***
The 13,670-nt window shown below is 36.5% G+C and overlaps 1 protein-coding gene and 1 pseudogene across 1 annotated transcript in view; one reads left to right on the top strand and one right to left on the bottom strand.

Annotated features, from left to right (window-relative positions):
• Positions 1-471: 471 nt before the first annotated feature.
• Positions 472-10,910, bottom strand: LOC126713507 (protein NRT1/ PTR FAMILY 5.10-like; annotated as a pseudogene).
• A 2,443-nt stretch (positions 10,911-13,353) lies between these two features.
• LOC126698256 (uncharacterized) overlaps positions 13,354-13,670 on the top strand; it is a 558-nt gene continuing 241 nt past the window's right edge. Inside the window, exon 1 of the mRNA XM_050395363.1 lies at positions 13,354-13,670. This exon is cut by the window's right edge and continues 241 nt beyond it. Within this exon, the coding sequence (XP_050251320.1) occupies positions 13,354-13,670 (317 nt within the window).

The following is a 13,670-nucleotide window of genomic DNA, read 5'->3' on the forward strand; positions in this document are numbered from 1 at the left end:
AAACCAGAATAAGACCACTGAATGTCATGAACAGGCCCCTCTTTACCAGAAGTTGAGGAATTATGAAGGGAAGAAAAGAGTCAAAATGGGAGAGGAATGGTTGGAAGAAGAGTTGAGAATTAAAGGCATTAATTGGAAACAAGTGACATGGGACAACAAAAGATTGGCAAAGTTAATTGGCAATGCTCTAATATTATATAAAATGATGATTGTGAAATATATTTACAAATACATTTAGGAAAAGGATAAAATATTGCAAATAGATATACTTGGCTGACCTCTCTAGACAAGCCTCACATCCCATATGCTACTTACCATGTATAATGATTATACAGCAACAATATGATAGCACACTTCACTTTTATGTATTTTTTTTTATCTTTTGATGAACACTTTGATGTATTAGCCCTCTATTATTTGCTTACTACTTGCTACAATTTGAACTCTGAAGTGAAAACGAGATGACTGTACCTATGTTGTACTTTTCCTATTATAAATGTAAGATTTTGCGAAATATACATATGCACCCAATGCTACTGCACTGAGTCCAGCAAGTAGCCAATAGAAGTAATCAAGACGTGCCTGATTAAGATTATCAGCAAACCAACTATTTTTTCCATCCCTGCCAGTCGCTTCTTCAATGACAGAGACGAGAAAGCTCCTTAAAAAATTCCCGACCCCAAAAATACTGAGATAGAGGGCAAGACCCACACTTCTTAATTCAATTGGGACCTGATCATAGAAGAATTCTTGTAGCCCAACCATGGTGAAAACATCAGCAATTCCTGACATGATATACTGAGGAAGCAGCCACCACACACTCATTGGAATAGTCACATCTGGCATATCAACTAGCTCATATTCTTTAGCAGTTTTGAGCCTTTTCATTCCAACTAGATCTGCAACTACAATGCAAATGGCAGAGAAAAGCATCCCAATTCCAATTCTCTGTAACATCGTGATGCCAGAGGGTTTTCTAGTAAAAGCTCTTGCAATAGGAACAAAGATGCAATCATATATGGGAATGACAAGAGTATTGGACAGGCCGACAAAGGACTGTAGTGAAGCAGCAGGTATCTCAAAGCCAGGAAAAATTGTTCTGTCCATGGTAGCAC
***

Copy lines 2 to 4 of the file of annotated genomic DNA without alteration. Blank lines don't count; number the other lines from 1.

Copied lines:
Annotated features, from left to right (window-relative positions):
• Positions 1-471: 471 nt before the first annotated feature.
• Positions 472-10,910, bottom strand: LOC126713507 (protein NRT1/ PTR FAMILY 5.10-like; annotated as a pseudogene).